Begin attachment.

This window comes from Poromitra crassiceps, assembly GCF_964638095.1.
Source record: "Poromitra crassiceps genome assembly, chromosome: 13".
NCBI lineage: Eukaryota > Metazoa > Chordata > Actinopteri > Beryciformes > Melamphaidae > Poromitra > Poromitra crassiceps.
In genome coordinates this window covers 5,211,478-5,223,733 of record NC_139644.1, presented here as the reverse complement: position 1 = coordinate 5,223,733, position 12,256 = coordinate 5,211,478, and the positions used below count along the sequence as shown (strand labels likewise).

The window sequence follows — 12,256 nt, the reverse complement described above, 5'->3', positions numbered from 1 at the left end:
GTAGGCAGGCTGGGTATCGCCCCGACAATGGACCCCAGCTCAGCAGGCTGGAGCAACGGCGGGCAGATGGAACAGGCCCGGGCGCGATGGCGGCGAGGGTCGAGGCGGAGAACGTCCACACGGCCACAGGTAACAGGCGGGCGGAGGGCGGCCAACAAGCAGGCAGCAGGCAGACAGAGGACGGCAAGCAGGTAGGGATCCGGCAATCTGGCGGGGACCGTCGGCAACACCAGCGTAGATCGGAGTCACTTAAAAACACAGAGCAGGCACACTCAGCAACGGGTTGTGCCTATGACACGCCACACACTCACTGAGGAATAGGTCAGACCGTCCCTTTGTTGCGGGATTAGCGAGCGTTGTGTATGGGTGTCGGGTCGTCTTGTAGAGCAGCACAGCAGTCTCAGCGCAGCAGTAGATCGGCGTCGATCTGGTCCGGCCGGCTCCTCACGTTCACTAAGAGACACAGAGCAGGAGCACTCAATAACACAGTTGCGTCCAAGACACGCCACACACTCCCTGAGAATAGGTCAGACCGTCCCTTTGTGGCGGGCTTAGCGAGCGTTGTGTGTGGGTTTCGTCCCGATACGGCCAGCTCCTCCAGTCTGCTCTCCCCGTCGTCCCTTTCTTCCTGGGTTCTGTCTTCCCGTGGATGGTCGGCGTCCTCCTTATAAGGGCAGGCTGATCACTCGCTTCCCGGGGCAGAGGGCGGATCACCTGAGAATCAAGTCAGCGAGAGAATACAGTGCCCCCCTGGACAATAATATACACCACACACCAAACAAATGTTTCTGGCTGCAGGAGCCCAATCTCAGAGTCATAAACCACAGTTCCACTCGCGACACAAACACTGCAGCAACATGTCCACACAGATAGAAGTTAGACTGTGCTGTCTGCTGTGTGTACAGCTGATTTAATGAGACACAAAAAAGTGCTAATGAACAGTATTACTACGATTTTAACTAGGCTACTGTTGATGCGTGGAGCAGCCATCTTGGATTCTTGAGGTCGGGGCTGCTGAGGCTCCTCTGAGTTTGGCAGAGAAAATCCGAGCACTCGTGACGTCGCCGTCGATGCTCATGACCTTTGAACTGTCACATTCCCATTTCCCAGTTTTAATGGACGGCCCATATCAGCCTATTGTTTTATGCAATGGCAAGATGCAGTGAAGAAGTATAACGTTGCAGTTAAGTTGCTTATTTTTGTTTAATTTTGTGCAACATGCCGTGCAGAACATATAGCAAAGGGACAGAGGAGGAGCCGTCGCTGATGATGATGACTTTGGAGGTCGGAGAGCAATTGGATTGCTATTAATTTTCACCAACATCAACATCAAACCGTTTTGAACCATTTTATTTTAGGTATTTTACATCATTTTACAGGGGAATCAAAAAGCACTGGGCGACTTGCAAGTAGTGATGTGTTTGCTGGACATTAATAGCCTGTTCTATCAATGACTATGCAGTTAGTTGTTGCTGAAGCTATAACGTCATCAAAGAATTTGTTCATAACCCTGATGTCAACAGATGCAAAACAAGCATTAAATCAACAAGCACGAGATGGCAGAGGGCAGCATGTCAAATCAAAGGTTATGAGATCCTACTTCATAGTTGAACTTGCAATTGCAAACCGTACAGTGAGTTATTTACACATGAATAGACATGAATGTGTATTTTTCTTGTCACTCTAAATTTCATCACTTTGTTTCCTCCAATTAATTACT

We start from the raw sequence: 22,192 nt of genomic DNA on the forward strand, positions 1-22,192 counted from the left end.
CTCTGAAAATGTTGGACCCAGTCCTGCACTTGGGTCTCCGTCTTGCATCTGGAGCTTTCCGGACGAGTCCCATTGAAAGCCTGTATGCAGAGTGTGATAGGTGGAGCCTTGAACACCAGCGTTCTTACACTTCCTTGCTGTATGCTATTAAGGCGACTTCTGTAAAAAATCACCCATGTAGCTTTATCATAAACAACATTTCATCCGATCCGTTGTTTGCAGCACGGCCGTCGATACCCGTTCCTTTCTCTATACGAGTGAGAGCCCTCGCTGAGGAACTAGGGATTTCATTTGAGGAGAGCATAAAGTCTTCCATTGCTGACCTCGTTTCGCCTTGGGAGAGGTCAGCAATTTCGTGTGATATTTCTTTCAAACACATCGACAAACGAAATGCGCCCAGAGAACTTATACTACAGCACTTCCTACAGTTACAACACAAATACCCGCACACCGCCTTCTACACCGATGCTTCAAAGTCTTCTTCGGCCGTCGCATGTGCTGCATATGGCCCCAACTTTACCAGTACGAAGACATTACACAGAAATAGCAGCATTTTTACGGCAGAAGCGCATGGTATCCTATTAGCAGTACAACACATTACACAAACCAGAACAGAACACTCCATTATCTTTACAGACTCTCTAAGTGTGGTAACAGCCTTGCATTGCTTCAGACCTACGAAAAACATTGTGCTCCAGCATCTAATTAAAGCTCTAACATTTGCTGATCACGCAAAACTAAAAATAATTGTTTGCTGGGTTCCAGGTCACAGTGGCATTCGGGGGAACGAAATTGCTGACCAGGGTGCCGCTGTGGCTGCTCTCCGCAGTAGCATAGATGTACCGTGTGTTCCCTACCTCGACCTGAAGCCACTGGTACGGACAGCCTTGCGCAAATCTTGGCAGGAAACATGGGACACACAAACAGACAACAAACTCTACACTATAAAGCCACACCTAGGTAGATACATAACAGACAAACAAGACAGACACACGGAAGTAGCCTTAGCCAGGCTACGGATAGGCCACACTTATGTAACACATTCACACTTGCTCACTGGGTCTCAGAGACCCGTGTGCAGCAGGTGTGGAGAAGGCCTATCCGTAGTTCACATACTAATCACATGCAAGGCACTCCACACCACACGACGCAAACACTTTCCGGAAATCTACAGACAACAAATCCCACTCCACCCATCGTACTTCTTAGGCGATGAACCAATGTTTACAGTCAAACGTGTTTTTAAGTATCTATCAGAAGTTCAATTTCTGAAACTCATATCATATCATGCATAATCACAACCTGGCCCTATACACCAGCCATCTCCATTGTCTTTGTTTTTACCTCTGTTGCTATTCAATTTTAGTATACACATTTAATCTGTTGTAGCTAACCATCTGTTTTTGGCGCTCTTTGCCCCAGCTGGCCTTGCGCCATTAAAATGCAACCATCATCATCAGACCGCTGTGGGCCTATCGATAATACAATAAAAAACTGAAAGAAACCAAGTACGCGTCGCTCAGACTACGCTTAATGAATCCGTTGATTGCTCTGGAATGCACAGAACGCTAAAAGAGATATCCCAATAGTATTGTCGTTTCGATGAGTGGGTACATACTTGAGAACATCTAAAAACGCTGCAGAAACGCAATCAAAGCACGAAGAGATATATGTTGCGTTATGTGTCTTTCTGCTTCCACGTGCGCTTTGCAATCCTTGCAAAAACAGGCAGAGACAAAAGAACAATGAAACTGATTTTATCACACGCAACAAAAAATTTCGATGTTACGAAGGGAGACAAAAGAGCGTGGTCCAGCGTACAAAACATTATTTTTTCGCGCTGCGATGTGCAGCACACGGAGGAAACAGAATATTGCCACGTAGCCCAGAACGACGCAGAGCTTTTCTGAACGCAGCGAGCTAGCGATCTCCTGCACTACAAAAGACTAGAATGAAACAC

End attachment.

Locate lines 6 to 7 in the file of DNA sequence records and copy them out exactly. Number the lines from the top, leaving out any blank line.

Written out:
GTAGGCAGGCTGGGTATCGCCCCGACAATGGACCCCAGCTCAGCAGGCTGGAGCAACGGCGGGCAGATGGAACAGGCCCGGGCGCGATGGCGGCGAGGGTCGAGGCGGAGAACGTCCACACGGCCACAGGTAACAGGCGGGCGGAGGGCGGCCAACAAGCAGGCAGCAGGCAGACAGAGGACGGCAAGCAGGTAGGGATCCGGCAATCTGGCGGGGACCGTCGGCAACACCAGCGTAGATCGGAGTCACTTAAAAACACAGAGCAGGCACACTCAGCAACGGGTTGTGCCTATGACACGCCACACACTCACTGAGGAATAGGTCAGACCGTCCCTTTGTTGCGGGATTAGCGAGCGTTGTGTATGGGTGTCGGGTCGTCTTGTAGAGCAGCACAGCAGTCTCAGCGCAGCAGTAGATCGGCGTCGATCTGGTCCGGCCGGCTCCTCACGTTCACTAAGAGACACAGAGCAGGAGCACTCAATAACACAGTTGCGTCCAAGACACGCCACACACTCCCTGAGAATAGGTCAGACCGTCCCTTTGTGGCGGGCTTAGCGAGCGTTGTGTGTGGGTTTCGTCCCGATACGGCCAGCTCCTCCAGTCTGCTCTCCCCGTCGTCCCTTTCTTCCTGGGTTCTGTCTTCCCGTGGATGGTCGGCGTCCTCCTTATAAGGGCAGGCTGATCACTCGCTTCCCGGGGCAGAGGGCGGATCACCTGAGAATCAAGTCAGCGAGAGAATACAGTGCCCCCCTGGACAATAATATACACCACACACCAAACAAATGTTTCTGGCTGCAGGAGCCCAATCTCAGAGTCATAAACCACAGTTCCACTCGCGACACAAACACTGCAGCAACATGTCCACACAGATAGAAGTTAGACTGTGCTGTCTGCTGTGTGTACAGCTGATTTAATGAGACACAAAAAAGTGCTAATGAACAGTATTACTACGATTTTAACTAGGCTACTGTTGATGCGTGGAGCAGCCATCTTGGATTCTTGAGGTCGGGGCTGCTGAGGCTCCTCTGAGTTTGGCAGAGAAAATCCGAGCACTCGTGACGTCGCCGTCGATGCTCATGACCTTTGAACTGTCACATTCCCATTTCCCAGTTTTAATGGACGGCCCATATCAGCCTATTGTTTTATGCAATGGCAAGATGCAGTGAAGAAGTATAACGTTGCAGTTAAGTTGCTTATTTTTGTTTAATTTTGTGCAACATGCCGTGCAGAACATATAGCAAAGGGACAGAGGAGGAGCCGTCGCTGATGATGATGACTTTGGAGGTCGGAGAGCAATTGGATTGCTATTAATTTTCACCAACATCAACATCAAACCGTTTTGAACCATTTTATTTTAGGTATTTTACATCATTTTACAGGGGAATCAAAAAGCACTGGGCGACTTGCAAGTAGTGATGTGTTTGCTGGACATTAATAGCCTGTTCTATCAATGACTATGCAGTTAGTTGTTGCTGAAGCTATAACGTCATCAAAGAATTTGTTCATAACCCTGATGTCAACAGATGCAAAACAAGCATTAAATCAACAAGCACGAGATGGCAGAGGGCAGCATGTCAAATCAAAGGTTATGAGATCCTACTTCATAGTTGAACTTGCAATTGCAAACCGTACAGTGAGTTATTTACACATGAATAGACATGAATGTGTATTTTTCTTGTCACTCTAAATTTCATCACTTTGTTTCCTCCAATTAATTACT

We start from the raw sequence: 22,192 nt of genomic DNA on the forward strand, positions 1-22,192 counted from the left end.